Academia / Letters

What happens to the un-notable letters?

The short profile in the New Yorker online of epistolary blog Letters of Note makes clear both the totemic status letters hold in our current media moment, and how aberrant an interesting standalone letter is. The blog features mainly celebrity letters and each one has to hold the reader’s interest (the most interesting have also now been collected into a book). The letter represents a form of communication thought to be dead or dying, re-vivified through both the Internet and the printed book.

Key quotes:

[Editor Shaun] Usher has an evident knack for selecting letters that land with the force of a good short story, with personalities and dramatic arcs emerging swiftly, from just a page or two. Many of the writers are famous people, caught in a moment of accessibility and rawness or off-the-cuff virtuosity.

The idea behind the Letters of Note project—that correspondence holds a rare communicative and aesthetic power—also happens to be well calibrated for the Internet. It hits on a juncture of Pinterest-style object nostalgia, an appetite for emotive but bite-size reading, and a mild voyeurism.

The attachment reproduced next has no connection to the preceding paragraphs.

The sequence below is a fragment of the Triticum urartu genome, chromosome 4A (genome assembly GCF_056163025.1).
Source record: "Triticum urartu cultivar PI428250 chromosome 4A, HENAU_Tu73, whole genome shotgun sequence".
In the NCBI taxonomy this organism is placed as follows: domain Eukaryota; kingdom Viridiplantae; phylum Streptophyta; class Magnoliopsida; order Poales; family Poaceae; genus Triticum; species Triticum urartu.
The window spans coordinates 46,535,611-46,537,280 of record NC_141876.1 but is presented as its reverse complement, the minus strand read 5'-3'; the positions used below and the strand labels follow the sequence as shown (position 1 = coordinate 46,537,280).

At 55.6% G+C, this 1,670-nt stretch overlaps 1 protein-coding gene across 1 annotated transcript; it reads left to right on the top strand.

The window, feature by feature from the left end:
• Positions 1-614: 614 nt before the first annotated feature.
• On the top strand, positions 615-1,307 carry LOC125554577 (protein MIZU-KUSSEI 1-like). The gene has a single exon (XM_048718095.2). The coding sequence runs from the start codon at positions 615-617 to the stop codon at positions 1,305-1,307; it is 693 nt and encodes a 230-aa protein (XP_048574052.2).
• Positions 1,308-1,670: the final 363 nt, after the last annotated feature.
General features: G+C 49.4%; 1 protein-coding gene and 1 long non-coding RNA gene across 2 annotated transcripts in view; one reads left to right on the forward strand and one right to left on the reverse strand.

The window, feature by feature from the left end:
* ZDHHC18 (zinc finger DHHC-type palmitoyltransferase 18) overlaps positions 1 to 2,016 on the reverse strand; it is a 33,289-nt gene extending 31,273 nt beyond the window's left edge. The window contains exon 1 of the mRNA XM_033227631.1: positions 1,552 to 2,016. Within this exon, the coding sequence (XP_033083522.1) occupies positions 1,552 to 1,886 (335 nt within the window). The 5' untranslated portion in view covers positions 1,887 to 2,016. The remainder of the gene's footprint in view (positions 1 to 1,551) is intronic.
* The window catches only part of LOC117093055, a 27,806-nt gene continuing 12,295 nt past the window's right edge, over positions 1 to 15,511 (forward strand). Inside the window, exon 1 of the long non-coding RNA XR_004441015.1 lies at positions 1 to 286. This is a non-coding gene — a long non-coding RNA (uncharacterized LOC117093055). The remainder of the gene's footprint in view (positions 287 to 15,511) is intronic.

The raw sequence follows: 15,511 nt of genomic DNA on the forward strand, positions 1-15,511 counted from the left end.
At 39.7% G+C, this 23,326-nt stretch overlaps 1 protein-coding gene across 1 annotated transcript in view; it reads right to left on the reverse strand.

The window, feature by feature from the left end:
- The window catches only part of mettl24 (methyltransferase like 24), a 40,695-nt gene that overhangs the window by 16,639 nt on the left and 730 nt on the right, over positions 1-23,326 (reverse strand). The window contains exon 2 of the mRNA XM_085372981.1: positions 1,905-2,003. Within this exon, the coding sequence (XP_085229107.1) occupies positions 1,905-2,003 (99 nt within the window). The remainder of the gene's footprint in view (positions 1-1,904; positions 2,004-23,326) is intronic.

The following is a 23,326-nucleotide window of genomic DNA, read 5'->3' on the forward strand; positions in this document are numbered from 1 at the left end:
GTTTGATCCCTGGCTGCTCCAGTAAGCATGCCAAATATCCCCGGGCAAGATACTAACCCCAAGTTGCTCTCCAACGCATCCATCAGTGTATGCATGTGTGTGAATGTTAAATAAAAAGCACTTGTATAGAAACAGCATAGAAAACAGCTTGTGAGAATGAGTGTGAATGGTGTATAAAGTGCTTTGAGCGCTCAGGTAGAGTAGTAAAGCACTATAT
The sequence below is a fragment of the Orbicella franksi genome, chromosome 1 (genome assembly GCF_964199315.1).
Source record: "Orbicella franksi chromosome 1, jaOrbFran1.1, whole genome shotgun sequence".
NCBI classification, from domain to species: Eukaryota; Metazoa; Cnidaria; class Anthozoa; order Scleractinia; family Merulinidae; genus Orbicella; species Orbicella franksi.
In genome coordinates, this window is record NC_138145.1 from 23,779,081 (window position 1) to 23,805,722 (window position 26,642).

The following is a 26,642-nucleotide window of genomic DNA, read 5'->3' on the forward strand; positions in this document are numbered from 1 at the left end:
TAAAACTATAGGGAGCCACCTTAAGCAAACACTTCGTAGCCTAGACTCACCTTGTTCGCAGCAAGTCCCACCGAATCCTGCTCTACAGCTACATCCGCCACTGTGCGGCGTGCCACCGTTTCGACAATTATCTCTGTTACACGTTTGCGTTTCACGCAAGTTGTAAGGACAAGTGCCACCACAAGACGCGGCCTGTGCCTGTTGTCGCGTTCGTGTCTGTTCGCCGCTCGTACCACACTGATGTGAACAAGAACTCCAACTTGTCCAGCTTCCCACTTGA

Usher points out the irony that “the very service that’s going to kill off letter writing” is responsible for bringing these missives before so many eyes.

While Usher, and likely many of the blog’s readers, believe that handwritten letters offer a special form of communication separate from email (letters typed on a typewriter, another focus of “Pinterest-style object nostalgia,” constituting an in-between case), what the blog really shows is how much letter writing anticipates our current transitional moment. Usher combs through dozens of letters, and rejects many submissions, in order to find those that merit individual attention. Most letters were of the mundane, straightforward, and, in that way, revealing vein of our common email communications.

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